Dear Nica Times:
There is no reasonable justification for U.S. apprehension over the Iranian hydroelectric dam project in Nicaragua (NT, June 6).Washington opposes the dam because it is financed by Iran, a political enemy.
Clearly, the U.S. fears a growing Iranian presence in poor Latin American countries, following similar deals with countries such as Ecuador and Bolivia that effectively thwart U.S. efforts to resume its traditional supremacy in the region.
Nicaragua’s interaction with Iran poses no threat to the United States, considering that the ties seem solely economic, with no evidence to the contrary.
The United States argues that Nicaragua, like other Latin American countries, should respect the U.N.’s sanctions against Iran’s nuclear production and refuse any links to Tehran. This contradicts past U.S. unilateral decisions irrespective of past U.N. votes, such as going to war with Iraq.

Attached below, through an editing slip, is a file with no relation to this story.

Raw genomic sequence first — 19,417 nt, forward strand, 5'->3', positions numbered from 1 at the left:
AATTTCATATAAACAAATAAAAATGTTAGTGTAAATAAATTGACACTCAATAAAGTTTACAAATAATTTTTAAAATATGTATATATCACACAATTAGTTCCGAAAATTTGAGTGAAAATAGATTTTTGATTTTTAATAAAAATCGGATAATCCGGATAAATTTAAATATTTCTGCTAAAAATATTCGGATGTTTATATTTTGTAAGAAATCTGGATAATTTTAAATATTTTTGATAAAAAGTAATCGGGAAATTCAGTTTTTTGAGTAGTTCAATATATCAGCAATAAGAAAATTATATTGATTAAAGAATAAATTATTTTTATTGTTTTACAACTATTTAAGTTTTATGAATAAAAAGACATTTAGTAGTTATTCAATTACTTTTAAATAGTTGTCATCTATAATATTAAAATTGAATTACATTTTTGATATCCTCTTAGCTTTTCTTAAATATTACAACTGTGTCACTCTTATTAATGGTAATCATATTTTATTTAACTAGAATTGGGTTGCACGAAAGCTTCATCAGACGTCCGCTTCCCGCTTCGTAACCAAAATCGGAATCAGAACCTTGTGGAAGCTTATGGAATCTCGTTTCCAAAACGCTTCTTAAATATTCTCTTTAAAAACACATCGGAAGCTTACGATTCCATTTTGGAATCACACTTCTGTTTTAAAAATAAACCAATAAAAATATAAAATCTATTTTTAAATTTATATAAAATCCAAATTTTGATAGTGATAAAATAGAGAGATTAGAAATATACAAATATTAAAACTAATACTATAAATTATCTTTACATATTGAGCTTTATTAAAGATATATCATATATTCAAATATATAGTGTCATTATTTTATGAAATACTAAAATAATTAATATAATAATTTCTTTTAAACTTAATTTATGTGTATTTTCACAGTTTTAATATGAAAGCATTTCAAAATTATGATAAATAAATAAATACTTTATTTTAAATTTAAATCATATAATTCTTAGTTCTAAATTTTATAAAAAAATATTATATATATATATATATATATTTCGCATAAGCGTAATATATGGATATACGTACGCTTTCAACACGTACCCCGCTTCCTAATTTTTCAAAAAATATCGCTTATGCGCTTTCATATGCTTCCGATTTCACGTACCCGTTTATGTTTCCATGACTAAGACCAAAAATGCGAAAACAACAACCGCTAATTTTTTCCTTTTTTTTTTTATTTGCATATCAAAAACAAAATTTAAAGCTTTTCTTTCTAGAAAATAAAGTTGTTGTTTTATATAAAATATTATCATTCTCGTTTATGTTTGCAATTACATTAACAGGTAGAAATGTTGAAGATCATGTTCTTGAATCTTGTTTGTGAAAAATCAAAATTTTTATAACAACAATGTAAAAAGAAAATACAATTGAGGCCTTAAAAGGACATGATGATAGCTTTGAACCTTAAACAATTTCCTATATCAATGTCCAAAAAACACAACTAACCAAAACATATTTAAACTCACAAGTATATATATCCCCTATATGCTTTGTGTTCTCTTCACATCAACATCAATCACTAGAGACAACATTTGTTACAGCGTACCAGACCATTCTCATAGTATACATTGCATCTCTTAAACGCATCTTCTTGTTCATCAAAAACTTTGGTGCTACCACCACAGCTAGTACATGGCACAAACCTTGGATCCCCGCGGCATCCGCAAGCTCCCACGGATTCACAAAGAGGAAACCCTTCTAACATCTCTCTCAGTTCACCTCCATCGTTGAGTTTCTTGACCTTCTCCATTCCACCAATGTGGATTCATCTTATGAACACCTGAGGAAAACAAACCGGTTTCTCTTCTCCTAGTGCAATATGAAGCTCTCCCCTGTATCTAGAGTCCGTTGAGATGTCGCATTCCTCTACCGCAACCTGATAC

Accordingly, the United States has no right to scrutinize or exercise a veto right regarding the external affairs of another country.
Finally, Nicaragua is in desperate need of development, specifically in its energy sector. The country regularly suffers prolonged power outages.
The building of a new dam offers the potential to remedy this problem by providing a reliable energy source. However, President Ortega should take steps to inform local populations of the possible safety issues linked to the project, including fatal nuclear accidents.
Although new constructed infrastructure associated to the dam could cause local problems such as flooding, this is a domestic concern and not an ideological issue where a U.S. fiat rules supreme.
Council on Hemispheric Affairs